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Skaneateles high school students get hands on experience in SUNY ESF lab

Dr. William Powell observes Bethany Regan as she works in a lab at SUN ESF where five Skaneateles students have been interning doing research on trees.

Dr. William Powell observes Bethany Regan as she works in a lab at SUN ESF where five Skaneateles students have been interning doing research on trees. Nancy DeRosa

DeRosa and Regan worked in Dr. Powell's lab under the supervision of technician Kathleen Baier and graduate student Kristin Stewart. DeRosa performed DNA extractions and Multiplex PCR (Polymerase Chain Reactions) on leaves from Transgenic American Chestnut trees in the field to help determine the inheritance patterns of two genes, one found to enhance disease resistance and the other a marker gene. Regan analyzed the stability of transgene expression in three-year-old transgenic American chestnut trees using a variation of PCR that is computer-based and quantitatively compares the differences in RNA levels for specific genes.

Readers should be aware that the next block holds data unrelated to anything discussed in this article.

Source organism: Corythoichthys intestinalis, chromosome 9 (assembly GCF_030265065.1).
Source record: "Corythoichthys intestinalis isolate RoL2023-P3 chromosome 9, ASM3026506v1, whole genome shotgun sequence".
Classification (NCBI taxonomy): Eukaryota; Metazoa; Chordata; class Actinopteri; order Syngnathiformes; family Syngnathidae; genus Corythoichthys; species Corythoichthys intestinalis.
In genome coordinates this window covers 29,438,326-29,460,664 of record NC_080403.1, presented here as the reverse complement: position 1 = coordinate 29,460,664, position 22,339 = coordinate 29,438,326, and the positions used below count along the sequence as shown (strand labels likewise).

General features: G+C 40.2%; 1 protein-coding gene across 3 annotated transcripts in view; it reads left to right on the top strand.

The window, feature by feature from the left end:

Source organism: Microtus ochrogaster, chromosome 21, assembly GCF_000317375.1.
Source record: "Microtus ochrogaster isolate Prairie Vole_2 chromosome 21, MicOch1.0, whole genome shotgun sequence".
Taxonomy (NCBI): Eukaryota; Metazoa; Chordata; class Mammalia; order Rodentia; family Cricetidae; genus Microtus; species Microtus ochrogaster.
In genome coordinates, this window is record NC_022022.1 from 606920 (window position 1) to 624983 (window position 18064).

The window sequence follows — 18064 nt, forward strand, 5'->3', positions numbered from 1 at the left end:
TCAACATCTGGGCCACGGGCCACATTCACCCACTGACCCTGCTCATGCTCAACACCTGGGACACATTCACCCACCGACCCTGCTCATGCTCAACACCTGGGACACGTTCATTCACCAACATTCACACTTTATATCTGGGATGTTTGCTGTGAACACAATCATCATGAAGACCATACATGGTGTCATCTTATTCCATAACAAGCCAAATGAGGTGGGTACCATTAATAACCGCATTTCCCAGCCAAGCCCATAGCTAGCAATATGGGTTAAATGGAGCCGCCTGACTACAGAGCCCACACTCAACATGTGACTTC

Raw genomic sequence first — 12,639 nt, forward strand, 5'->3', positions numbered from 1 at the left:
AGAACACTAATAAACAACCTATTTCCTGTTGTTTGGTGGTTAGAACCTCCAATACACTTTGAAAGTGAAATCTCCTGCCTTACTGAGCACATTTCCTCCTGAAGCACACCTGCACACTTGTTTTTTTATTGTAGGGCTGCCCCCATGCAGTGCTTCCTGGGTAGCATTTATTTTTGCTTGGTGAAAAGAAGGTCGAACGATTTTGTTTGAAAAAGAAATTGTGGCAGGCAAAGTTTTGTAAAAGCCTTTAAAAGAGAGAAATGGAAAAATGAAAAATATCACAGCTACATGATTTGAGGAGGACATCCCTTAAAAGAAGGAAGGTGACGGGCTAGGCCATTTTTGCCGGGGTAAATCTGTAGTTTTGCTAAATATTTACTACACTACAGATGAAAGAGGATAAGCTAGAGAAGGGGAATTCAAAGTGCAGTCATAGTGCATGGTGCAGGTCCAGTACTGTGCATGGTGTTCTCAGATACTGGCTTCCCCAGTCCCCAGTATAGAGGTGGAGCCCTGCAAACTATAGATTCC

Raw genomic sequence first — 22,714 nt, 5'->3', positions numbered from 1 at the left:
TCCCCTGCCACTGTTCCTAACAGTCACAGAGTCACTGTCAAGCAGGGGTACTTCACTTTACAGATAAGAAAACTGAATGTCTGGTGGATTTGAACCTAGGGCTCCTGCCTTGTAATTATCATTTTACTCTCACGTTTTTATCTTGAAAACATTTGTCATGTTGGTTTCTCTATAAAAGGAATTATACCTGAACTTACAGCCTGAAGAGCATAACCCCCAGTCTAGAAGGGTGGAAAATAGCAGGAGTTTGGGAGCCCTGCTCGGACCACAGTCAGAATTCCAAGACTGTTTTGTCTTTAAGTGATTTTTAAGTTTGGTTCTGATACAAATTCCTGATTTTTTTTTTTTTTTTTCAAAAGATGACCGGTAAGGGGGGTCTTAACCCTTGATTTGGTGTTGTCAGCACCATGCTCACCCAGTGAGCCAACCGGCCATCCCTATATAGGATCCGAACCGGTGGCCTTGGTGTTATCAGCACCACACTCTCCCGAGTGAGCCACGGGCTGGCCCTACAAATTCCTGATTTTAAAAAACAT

Buell explained how long the process is – and how very careful and sterile one must be. His summer was spent putting seeds into culture or medium. Those seeds will grow over the winter, and then by next summer, someone else “will be able to perform vector transformations on them.”

Lovier explained: “Transformations are one way to genetically engineer living things. Basically, transformation involves using bacteria, specifically a type called Agrobacterium, that have already been genetically altered to have the genes that we want and allowing the bacteria to give the new genes to the plant for us. Agrobacterium and related bacteria in nature causes disease in plants by giving them some of their DNA, which doesn't mix well with the plants' own genome and tends to be pretty bad for them. But what scientists can do is change out the DNA that the bacteria give so instead of harming the plant, it actually helps them.”

Lovier said that she, Buell and Lane mixed the Agro and the plant tissue they wanted to transform, usually small pieces of leaf, by soaking the pieces in a liquid that had been used to grow the bacteria. “Because leaves have plenty of surface area, a lot of the cells in the tissue can be given the new genes at a time. After the pieces are taken out of the liquid, the pieces are allowed to grow in tissue culture, where the transformed cells can multiply and spread the genes throughout the piece of leaf. Eventually, all the cells have the new DNA and whatever benefit it brings.”

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